Opened 13 years ago
Closed 11 years ago
#573 closed defect (fixed)
ST_Contains(geog, geog) gives wrong answer
|Reported by:||pramsey||Owned by:||pramsey|
create table gpoints (id integer, g geography); insert into gpoints values (1, 'POINT(-120.585938 55.195313)'), (2, 'POINT(116.367188 57.656250)'); select st_astext(g), st_covers('POLYGON((-128.3203125 61.171875, -103.7109375 -54.140625, 72.0703125 0.3515625, 134.296875 15.8203125, 17.2265625 71.3671875, -6.328125 75.5859375, -128.3203125 61.171875))'::geography,g) from gpoints; select st_astext(g), st_covers('POLYGON((-124.453125 64.6875, -127.6171875 -46.0546875, 51.6796875 -18.6328125, 46.0546875 -9.84375, 47.8125 17.2265625, 50.9765625 32.34375,-124.453125 64.6875))'::geography,g) from gpoints;
This appears to be similar to #562, where the point-in-polygon routine was failing because the generated "point outside" the polygon actually wasn't outside. In the second example, and outside point simply cannot be generated and everything stops.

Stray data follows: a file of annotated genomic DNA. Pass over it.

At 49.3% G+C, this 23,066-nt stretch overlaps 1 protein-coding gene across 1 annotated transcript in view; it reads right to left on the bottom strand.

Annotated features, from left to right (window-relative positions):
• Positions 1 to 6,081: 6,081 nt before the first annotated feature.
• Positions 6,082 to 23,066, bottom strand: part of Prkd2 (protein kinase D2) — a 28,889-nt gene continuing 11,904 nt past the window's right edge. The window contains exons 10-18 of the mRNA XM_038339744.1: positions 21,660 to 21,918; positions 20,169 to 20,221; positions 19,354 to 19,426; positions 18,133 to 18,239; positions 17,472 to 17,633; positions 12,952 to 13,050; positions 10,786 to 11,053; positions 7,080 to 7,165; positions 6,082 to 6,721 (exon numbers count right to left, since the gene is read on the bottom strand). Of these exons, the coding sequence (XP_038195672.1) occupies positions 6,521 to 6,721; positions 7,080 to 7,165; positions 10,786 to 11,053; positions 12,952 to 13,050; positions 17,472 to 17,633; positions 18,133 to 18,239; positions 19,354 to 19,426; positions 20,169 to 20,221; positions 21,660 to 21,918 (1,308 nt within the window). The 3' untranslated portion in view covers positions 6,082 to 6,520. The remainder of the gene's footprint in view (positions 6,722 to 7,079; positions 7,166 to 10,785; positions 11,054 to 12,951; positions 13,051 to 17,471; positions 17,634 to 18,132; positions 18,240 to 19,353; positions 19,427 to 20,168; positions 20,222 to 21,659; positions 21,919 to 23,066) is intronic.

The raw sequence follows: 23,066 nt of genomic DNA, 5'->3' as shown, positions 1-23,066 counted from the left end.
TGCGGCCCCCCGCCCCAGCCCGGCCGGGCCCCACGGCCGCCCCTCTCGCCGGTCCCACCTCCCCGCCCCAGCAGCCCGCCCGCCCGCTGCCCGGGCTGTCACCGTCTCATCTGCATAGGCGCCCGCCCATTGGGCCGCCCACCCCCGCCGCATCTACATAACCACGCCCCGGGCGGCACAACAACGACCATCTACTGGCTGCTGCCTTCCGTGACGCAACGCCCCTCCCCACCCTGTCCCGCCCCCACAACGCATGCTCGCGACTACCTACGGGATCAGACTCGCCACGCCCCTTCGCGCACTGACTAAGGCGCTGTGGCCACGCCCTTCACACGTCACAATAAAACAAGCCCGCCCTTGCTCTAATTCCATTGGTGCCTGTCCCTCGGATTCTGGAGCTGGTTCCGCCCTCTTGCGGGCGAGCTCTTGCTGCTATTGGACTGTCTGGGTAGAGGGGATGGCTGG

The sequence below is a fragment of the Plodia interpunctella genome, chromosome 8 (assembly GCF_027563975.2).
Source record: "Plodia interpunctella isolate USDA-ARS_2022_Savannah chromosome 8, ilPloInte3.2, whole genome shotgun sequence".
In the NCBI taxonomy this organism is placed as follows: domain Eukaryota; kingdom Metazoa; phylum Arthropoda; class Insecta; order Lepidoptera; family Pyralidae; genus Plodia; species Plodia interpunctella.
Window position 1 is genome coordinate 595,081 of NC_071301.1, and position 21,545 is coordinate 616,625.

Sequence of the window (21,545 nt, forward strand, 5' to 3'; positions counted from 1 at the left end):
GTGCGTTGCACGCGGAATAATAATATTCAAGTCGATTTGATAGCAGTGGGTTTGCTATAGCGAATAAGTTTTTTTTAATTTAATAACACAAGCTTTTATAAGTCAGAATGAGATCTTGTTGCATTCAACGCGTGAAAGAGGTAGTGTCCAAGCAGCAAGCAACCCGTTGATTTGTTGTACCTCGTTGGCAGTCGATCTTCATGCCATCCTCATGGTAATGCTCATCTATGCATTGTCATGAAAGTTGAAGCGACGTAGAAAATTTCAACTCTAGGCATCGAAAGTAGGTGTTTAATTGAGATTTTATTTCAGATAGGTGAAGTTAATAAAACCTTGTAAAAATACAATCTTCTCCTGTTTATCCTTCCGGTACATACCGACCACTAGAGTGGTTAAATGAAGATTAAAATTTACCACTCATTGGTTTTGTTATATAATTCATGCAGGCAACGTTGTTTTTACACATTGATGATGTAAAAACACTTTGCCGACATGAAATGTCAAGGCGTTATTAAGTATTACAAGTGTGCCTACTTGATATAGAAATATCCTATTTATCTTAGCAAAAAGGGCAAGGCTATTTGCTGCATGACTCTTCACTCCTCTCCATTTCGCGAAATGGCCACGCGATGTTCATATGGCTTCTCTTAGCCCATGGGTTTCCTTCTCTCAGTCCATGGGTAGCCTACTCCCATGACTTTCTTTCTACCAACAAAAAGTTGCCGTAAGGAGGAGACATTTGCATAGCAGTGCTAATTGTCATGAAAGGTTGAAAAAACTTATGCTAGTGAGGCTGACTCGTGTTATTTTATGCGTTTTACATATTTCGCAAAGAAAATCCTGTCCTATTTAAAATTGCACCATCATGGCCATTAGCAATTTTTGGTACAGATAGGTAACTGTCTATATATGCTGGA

I fear that as polygons get bigger, the question of what they "bound" comes into sharp relief in a way that is less problematic for small polygons. While most geodata is small enough to be obviously containing the "smaller" part of the sphere, it's trivially easy to generate a large polygon using a global mercator map in a GUI. Click, click, click, and you have a query polygon that visually covers most of the globe.
Change History (5)
comment:1 by , 13 years ago
comment:2 by , 13 years ago
Visualization of input polygon and candidate points
comment:3 by , 13 years ago
The improvement has removed the total failure from the second case. The answers may still be "wrong" depending on how you interpret the containment region of the polygon.
comment:4 by , 12 years ago
|Milestone:||PostGIS 1.5.3 → PostGIS 1.5.4|
comment:5 by , 11 years ago
|Status:||new → closed|
Nowhere to go from here.
Slight improvement in 1.5 at r5851, trunk at r5852